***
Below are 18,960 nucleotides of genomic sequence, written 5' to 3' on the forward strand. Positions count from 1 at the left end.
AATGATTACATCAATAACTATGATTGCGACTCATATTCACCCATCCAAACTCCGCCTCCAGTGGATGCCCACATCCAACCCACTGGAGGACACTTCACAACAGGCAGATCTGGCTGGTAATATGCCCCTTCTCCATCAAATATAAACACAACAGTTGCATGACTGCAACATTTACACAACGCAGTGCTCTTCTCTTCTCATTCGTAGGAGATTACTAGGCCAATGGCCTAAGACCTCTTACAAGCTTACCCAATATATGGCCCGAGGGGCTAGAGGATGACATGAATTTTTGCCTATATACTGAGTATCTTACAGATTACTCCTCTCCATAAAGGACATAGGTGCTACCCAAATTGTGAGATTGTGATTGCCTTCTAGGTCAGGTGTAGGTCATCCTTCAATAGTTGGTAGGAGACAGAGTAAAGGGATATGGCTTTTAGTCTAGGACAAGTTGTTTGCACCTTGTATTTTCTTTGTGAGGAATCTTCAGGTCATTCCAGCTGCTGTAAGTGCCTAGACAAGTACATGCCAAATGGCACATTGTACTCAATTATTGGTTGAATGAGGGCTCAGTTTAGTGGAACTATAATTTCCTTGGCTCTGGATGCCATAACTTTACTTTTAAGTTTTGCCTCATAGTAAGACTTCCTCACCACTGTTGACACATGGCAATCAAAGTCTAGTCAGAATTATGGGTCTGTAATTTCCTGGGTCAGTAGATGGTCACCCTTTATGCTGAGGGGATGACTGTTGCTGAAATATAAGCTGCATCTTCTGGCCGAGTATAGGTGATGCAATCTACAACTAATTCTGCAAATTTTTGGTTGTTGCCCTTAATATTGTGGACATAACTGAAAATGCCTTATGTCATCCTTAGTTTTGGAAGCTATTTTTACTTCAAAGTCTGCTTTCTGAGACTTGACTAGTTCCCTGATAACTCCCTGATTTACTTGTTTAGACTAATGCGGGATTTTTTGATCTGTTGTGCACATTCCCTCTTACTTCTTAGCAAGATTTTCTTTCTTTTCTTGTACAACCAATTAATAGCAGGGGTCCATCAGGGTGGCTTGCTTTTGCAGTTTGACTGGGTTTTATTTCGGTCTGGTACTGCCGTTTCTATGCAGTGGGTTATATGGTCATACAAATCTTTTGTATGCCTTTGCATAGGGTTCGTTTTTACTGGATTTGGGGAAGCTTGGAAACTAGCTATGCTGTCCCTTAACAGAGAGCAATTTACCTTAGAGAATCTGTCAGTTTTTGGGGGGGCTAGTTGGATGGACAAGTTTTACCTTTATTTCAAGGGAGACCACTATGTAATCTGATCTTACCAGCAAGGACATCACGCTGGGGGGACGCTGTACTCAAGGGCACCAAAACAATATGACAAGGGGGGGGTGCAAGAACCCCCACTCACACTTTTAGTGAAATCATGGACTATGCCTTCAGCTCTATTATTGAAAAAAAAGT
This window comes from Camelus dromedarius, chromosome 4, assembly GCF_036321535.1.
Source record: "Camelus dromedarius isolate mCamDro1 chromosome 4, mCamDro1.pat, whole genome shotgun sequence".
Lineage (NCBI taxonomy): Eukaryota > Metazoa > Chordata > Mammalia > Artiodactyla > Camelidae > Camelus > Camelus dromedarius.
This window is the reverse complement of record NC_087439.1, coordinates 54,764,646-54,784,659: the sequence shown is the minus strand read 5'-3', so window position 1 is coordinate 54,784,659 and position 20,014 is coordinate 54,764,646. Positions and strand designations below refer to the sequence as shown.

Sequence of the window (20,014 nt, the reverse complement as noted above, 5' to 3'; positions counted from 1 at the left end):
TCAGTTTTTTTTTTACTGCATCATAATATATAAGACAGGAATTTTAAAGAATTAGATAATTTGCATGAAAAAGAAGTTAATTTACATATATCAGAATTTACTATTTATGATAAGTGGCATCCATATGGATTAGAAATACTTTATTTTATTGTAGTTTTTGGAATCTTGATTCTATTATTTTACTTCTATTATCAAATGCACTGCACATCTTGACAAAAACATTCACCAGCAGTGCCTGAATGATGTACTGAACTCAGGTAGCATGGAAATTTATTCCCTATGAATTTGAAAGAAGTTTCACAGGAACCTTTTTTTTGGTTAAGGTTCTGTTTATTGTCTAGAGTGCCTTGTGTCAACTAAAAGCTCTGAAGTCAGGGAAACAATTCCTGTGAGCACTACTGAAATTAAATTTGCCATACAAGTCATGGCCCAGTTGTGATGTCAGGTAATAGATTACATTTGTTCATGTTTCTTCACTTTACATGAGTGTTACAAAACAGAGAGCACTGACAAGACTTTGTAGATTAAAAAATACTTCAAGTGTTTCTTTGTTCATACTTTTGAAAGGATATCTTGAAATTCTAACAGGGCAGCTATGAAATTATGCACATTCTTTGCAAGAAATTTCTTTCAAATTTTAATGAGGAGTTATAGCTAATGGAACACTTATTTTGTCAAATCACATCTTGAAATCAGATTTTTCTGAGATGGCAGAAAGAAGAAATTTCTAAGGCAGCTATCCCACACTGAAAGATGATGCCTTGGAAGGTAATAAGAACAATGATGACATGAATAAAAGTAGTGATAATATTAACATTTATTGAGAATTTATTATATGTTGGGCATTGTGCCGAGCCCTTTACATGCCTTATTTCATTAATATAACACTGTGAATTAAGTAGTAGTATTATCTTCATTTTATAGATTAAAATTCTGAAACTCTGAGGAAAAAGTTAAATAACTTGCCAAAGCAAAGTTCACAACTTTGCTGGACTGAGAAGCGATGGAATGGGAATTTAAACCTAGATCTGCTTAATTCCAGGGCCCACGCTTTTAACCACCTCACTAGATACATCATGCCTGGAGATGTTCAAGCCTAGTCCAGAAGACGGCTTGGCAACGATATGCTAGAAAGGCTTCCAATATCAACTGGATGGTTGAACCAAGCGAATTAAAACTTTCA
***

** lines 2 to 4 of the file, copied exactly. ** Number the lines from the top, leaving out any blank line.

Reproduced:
AATGATTACATCAATAACTATGATTGCGACTCATATTCACCCATCCAAACTCCGCCTCCAGTGGATGCCCACATCCAACCCACTGGAGGACACTTCACAACAGGCAGATCTGGCTGGTAATATGCCCCTTCTCCATCAAATATAAACACAACAGTTGCATGACTGCAACATTTACACAACGCAGTGCTCTTCTCTTCTCATTCGTAGGAGATTACTAGGCCAATGGCCTAAGACCTCTTACAAGCTTACCCAATATATGGCCCGAGGGGCTAGAGGATGACATGAATTTTTGCCTATATACTGAGTATCTTACAGATTACTCCTCTCCATAAAGGACATAGGTGCTACCCAAATTGTGAGATTGTGATTGCCTTCTAGGTCAGGTGTAGGTCATCCTTCAATAGTTGGTAGGAGACAGAGTAAAGGGATATGGCTTTTAGTCTAGGACAAGTTGTTTGCACCTTGTATTTTCTTTGTGAGGAATCTTCAGGTCATTCCAGCTGCTGTAAGTGCCTAGACAAGTACATGCCAAATGGCACATTGTACTCAATTATTGGTTGAATGAGGGCTCAGTTTAGTGGAACTATAATTTCCTTGGCTCTGGATGCCATAACTTTACTTTTAAGTTTTGCCTCATAGTAAGACTTCCTCACCACTGTTGACACATGGCAATCAAAGTCTAGTCAGAATTATGGGTCTGTAATTTCCTGGGTCAGTAGATGGTCACCCTTTATGCTGAGGGGATGACTGTTGCTGAAATATAAGCTGCATCTTCTGGCCGAGTATAGGTGATGCAATCTACAACTAATTCTGCAAATTTTTGGTTGTTGCCCTTAATATTGTGGACATAACTGAAAATGCCTTATGTCATCCTTAGTTTTGGAAGCTATTTTTACTTCAAAGTCTGCTTTCTGAGACTTGACTAGTTCCCTGATAACTCCCTGATTTACTTGTTTAGACTAATGCGGGATTTTTTGATCTGTTGTGCACATTCCCTCTTACTTCTTAGCAAGATTTTCTTTCTTTTCTTGTACAACCAATTAATAGCAGGGGTCCATCAGGGTGGCTTGCTTTTGCAGTTTGACTGGGTTTTATTTCGGTCTGGTACTGCCGTTTCTATGCAGTGGGTTATATGGTCATACAAATCTTTTGTATGCCTTTGCATAGGGTTCGTTTTTACTGGATTTGGGGAAGCTTGGAAACTAGCTATGCTGTCCCTTAACAGAGAGCAATTTACCTTAGAGAATCTGTCAGTTTTTGGGGGGGCTAGTTGGATGGACAAGTTTTACCTTTATTTCAAGGGAGACCACTATGTAATCTGATCTTACCAGCAAGGACATCACGCTGGGGGGACGCTGTACTCAAGGGCACCAAAACAATATGACAAGGGGGGGGTGCAAGAACCCCCACTCACACTTTTAGTGAAATCATGGACTATGCCTTCAGCTCTATTATTGAAAAAAAAGT
This window comes from Camelus dromedarius, chromosome 4, assembly GCF_036321535.1.
Source record: "Camelus dromedarius isolate mCamDro1 chromosome 4, mCamDro1.pat, whole genome shotgun sequence".